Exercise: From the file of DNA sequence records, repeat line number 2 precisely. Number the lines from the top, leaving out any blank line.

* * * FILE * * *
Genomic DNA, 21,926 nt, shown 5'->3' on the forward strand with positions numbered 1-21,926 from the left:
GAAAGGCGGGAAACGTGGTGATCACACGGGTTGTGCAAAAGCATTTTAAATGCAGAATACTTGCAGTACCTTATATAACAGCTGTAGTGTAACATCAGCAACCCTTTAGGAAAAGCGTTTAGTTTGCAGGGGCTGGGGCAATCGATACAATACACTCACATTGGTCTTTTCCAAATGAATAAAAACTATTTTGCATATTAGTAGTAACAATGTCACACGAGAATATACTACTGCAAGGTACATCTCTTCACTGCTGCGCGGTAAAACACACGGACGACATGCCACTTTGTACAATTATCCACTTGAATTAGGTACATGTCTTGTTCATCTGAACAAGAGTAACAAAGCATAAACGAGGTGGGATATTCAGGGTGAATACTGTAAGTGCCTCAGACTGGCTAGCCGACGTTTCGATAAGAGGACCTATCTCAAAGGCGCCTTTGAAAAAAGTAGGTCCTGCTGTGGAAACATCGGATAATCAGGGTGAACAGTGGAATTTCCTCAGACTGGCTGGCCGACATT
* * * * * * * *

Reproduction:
GAAAGGCGGGAAACGTGGTGATCACACGGGTTGTGCAAAAGCATTTTAAATGCAGAATACTTGCAGTACCTTATATAACAGCTGTAGTGTAACATCAGCAACCCTTTAGGAAAAGCGTTTAGTTTGCAGGGGCTGGGGCAATCGATACAATACACTCACATTGGTCTTTTCCAAATGAATAAAAACTATTTTGCATATTAGTAGTAACAATGTCACACGAGAATATACTACTGCAAGGTACATCTCTTCACTGCTGCGCGGTAAAACACACGGACGACATGCCACTTTGTACAATTATCCACTTGAATTAGGTACATGTCTTGTTCATCTGAACAAGAGTAACAAAGCATAAACGAGGTGGGATATTCAGGGTGAATACTGTAAGTGCCTCAGACTGGCTAGCCGACGTTTCGATAAGAGGACCTATCTCAAAGGCGCCTTTGAAAAAAGTAGGTCCTGCTGTGGAAACATCGGATAATCAGGGTGAACAGTGGAATTTCCTCAGACTGGCTGGCCGACATT